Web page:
Racism and fascism are repugnant ideologies that should be condemned and have no place in America or any place in the world. So what about “the other side” that Trump referred to?
The Antifa extremist group has its roots in 1920s Germany, where it was part of a Soviet front group with the goal of installing communist dictatorship in Germany.
Following the successful revolution in Russia, the communists believed Germany would see the next revolution, as it had the second-largest communist party after Russia.
The Antifa group was the violent wing of Germany’s KPD, the Communist Party of Germany, and operated under the umbrella of being against fascists.
In reality, the group labelled everyone who opposed its communist ideology as fascists. Ironically, the first fascist movement itself was founded by Benito Mussolini in Italy, a Marxist and Socialist who had been expelled from Italy’s Socialist Party in 1914 for his support for World War I.
In the United States, the group has been involved in a number of violent protests this year. While it is true that Antifa opposes white nationalists, it also seeks to silence anyone it does not agree with. In February, the University of California–Berkeley was forced to cancel a speech by controversial right-wing speaker Milo Yiannopoulos after members of the group, dressed in all black, set fires and smashed university buildings. In April, conservative author Ann Coulter was forced to cancel a speech at the university following threats of violence by Antifa and other left-wing groups.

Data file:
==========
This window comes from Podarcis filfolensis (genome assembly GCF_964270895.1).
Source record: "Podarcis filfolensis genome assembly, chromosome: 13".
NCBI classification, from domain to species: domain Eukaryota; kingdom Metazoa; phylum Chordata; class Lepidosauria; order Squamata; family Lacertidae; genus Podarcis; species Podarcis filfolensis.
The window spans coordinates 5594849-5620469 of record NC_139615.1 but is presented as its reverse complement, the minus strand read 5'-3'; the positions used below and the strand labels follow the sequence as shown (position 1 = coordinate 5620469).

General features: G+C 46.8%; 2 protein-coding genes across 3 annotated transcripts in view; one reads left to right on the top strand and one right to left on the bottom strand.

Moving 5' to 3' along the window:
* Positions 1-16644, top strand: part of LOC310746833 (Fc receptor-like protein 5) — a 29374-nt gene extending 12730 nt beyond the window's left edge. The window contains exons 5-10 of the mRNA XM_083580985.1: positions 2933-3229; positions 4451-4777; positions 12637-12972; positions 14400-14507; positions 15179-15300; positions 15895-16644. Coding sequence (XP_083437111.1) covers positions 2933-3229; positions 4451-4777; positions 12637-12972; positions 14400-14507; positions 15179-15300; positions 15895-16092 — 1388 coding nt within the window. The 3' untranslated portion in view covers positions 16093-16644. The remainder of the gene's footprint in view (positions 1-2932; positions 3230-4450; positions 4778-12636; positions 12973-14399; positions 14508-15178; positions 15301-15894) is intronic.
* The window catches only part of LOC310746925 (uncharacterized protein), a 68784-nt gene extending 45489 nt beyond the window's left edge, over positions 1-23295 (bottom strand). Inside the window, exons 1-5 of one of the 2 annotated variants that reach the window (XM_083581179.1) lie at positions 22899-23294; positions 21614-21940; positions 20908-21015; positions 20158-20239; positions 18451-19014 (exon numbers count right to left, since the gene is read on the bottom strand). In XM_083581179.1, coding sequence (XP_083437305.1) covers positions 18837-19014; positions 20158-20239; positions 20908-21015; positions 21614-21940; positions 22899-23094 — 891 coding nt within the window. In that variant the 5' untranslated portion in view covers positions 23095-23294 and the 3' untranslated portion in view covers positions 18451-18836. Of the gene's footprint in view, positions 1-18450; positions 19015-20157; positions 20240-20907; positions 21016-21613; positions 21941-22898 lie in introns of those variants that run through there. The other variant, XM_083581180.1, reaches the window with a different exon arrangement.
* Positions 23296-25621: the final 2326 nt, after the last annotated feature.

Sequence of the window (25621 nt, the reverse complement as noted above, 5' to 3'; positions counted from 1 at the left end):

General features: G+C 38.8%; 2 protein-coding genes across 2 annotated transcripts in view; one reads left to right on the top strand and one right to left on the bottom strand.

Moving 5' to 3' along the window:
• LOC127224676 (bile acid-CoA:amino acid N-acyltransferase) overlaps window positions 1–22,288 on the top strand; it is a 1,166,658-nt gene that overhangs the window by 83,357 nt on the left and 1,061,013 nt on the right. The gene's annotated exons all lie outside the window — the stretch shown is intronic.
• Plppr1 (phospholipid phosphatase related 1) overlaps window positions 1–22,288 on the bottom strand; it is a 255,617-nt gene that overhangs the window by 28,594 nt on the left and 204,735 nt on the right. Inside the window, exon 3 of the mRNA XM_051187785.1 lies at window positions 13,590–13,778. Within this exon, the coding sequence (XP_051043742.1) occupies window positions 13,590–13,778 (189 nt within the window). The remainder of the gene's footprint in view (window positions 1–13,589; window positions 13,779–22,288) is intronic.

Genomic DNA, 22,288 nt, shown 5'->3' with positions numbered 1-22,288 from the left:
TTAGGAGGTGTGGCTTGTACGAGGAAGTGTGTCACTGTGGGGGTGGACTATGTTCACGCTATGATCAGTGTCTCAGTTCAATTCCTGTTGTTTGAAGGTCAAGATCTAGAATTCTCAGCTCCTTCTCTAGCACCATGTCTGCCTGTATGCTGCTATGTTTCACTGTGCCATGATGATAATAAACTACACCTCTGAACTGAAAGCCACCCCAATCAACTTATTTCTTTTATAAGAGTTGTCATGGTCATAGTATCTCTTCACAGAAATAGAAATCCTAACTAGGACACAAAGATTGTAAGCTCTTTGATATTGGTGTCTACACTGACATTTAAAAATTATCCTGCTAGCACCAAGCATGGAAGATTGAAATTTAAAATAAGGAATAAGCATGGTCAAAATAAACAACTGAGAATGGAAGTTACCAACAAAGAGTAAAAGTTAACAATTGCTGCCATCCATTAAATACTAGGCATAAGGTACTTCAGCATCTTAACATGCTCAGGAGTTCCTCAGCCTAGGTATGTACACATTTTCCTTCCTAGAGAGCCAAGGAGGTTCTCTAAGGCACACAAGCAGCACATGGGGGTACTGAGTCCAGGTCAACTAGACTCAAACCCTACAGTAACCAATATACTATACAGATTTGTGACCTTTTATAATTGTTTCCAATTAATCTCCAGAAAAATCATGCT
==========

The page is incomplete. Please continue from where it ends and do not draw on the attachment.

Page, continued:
Berkeley Mayor Jesse Arreguín in April called out both alt-right and Antifa extremists following scuffles in his city.
“We absolutely oppose the use of violence in any way. And I think both sides are responsible. I hold as much frustration and blame for Antifa as I do for some of the right-wing groups,” Arreguín told Mother Jones at the time.
Antifa is overtly anti-police, does not recognize the authority of the law, and frequently burns American flags.
The very ideology it was founded on—communism—has been responsible for the deaths of at least 100 million people around the world, according to “The Black Book of Communism,” published by Harvard University Press. Other estimates peg the number of deaths to be much higher.
Just like fascism, communism is a destructive ideology that leads to intolerance, violence, and death.
To this day, communism continues to oppress more than a billion people around the world. In the world’s most populous nation, China, more than 1.3 billion people live day in and day out under communist rule. Religious believers continue to be persecuted and tortured for their beliefs. Horrendous actions that recall Nazi practices, such as the harvesting and selling of organs from live prisoners of conscience, continue to take place to this day.
In pointing to the violence perpetrated by both sides, Trump stood up against both radical right- and radical left-wing ideologies—both of which should be condemned and have no place in America, or any place in the world.
Views expressed in this article are the opinions of the author and do not necessarily reflect the views of The Epoch Times.